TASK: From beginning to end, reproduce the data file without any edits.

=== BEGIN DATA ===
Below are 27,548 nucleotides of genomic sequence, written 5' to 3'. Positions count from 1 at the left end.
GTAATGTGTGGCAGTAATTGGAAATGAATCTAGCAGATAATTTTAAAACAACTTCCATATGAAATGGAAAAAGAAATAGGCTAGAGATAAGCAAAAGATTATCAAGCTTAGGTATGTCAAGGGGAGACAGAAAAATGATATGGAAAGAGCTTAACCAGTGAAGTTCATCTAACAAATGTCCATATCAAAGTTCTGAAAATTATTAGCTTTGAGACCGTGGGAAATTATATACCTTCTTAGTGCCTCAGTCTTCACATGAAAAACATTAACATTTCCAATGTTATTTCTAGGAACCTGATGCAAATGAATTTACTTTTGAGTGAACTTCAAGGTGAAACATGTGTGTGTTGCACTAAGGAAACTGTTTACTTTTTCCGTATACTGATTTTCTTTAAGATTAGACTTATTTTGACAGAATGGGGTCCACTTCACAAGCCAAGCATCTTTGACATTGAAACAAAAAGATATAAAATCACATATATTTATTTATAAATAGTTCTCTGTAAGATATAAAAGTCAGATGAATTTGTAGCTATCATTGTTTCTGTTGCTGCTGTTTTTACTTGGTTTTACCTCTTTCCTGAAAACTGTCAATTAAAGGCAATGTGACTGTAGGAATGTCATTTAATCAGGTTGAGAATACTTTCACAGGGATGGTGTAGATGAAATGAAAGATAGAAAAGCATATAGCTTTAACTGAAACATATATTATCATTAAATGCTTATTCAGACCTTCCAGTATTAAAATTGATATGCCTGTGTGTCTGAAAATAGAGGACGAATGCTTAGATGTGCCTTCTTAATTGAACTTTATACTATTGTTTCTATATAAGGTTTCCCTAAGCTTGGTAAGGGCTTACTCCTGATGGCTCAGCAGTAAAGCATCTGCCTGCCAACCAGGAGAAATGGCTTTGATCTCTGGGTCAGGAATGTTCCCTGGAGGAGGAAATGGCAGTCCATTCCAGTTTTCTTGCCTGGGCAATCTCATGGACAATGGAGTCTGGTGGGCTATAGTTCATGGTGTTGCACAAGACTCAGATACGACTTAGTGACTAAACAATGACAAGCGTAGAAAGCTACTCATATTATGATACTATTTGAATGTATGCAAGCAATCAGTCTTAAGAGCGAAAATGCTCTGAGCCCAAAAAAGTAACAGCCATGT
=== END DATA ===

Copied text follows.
Below are 27,548 nucleotides of genomic sequence, written 5' to 3'. Positions count from 1 at the left end.
GTAATGTGTGGCAGTAATTGGAAATGAATCTAGCAGATAATTTTAAAACAACTTCCATATGAAATGGAAAAAGAAATAGGCTAGAGATAAGCAAAAGATTATCAAGCTTAGGTATGTCAAGGGGAGACAGAAAAATGATATGGAAAGAGCTTAACCAGTGAAGTTCATCTAACAAATGTCCATATCAAAGTTCTGAAAATTATTAGCTTTGAGACCGTGGGAAATTATATACCTTCTTAGTGCCTCAGTCTTCACATGAAAAACATTAACATTTCCAATGTTATTTCTAGGAACCTGATGCAAATGAATTTACTTTTGAGTGAACTTCAAGGTGAAACATGTGTGTGTTGCACTAAGGAAACTGTTTACTTTTTCCGTATACTGATTTTCTTTAAGATTAGACTTATTTTGACAGAATGGGGTCCACTTCACAAGCCAAGCATCTTTGACATTGAAACAAAAAGATATAAAATCACATATATTTATTTATAAATAGTTCTCTGTAAGATATAAAAGTCAGATGAATTTGTAGCTATCATTGTTTCTGTTGCTGCTGTTTTTACTTGGTTTTACCTCTTTCCTGAAAACTGTCAATTAAAGGCAATGTGACTGTAGGAATGTCATTTAATCAGGTTGAGAATACTTTCACAGGGATGGTGTAGATGAAATGAAAGATAGAAAAGCATATAGCTTTAACTGAAACATATATTATCATTAAATGCTTATTCAGACCTTCCAGTATTAAAATTGATATGCCTGTGTGTCTGAAAATAGAGGACGAATGCTTAGATGTGCCTTCTTAATTGAACTTTATACTATTGTTTCTATATAAGGTTTCCCTAAGCTTGGTAAGGGCTTACTCCTGATGGCTCAGCAGTAAAGCATCTGCCTGCCAACCAGGAGAAATGGCTTTGATCTCTGGGTCAGGAATGTTCCCTGGAGGAGGAAATGGCAGTCCATTCCAGTTTTCTTGCCTGGGCAATCTCATGGACAATGGAGTCTGGTGGGCTATAGTTCATGGTGTTGCACAAGACTCAGATACGACTTAGTGACTAAACAATGACAAGCGTAGAAAGCTACTCATATTATGATACTATTTGAATGTATGCAAGCAATCAGTCTTAAGAGCGAAAATGCTCTGAGCCCAAAAAAGTAACAGCCATGT